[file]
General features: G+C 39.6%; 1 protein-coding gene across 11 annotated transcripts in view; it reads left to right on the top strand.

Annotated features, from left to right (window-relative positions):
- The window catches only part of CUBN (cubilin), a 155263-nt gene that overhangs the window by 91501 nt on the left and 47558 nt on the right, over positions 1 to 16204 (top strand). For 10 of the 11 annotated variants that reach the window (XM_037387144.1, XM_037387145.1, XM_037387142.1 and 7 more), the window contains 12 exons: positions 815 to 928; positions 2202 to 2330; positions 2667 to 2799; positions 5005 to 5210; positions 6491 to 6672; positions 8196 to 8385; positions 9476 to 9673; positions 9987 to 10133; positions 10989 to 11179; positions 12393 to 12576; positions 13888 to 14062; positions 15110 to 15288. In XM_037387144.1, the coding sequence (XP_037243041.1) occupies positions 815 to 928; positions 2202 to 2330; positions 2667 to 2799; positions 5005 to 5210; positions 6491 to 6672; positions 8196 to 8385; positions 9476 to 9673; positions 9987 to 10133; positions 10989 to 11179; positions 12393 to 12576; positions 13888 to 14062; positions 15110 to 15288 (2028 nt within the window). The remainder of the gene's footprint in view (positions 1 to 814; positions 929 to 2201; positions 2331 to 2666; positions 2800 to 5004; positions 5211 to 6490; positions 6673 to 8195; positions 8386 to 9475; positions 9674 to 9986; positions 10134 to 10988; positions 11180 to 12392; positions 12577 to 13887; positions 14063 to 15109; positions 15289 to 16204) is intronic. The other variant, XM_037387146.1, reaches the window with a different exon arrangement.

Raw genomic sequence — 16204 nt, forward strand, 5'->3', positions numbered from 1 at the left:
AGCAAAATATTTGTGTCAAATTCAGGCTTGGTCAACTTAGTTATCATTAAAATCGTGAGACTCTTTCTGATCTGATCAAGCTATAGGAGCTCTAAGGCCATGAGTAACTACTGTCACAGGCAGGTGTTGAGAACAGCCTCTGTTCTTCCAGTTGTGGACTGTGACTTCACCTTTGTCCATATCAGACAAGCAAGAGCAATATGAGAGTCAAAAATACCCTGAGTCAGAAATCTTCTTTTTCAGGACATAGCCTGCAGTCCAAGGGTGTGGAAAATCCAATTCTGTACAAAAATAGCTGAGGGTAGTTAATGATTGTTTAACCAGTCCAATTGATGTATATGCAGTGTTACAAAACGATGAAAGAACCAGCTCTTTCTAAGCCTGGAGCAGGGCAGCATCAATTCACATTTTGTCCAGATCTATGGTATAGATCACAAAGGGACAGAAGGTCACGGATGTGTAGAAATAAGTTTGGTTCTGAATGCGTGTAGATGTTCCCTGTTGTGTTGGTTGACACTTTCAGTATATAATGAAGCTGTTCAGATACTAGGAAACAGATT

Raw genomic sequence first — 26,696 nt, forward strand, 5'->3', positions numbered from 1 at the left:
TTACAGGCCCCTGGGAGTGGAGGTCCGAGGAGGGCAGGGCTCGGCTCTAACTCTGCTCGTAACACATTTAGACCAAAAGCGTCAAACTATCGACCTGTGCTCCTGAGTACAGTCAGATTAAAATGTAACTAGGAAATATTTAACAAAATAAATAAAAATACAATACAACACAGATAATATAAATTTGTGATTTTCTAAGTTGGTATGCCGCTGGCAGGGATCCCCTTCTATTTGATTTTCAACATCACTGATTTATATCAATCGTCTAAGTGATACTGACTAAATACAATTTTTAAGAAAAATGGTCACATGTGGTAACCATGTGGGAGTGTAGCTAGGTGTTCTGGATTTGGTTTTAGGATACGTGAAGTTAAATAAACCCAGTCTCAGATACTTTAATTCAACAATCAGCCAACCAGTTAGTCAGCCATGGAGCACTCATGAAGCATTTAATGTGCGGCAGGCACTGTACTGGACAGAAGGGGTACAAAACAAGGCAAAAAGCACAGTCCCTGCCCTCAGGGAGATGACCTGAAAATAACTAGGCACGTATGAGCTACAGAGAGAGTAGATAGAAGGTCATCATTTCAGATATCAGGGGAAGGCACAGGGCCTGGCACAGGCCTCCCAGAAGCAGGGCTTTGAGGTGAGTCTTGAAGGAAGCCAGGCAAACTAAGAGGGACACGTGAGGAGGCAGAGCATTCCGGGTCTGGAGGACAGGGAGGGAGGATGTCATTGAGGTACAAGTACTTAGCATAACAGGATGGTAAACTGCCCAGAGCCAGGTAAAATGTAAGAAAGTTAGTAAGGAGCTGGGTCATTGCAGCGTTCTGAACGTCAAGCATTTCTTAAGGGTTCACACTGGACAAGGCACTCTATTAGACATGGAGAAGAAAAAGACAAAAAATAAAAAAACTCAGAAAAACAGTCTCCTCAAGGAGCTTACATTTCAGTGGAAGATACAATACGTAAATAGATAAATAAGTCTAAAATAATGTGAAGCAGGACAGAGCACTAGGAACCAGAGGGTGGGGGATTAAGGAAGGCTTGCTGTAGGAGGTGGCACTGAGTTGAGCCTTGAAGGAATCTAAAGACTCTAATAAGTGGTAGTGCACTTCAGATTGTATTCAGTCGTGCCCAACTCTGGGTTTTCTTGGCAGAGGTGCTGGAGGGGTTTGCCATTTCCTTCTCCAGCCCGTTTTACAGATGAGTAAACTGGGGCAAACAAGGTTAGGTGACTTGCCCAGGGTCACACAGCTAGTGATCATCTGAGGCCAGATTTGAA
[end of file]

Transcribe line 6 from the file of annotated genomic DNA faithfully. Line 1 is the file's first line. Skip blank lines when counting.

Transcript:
Raw genomic sequence first — 26,696 nt, forward strand, 5'->3', positions numbered from 1 at the left: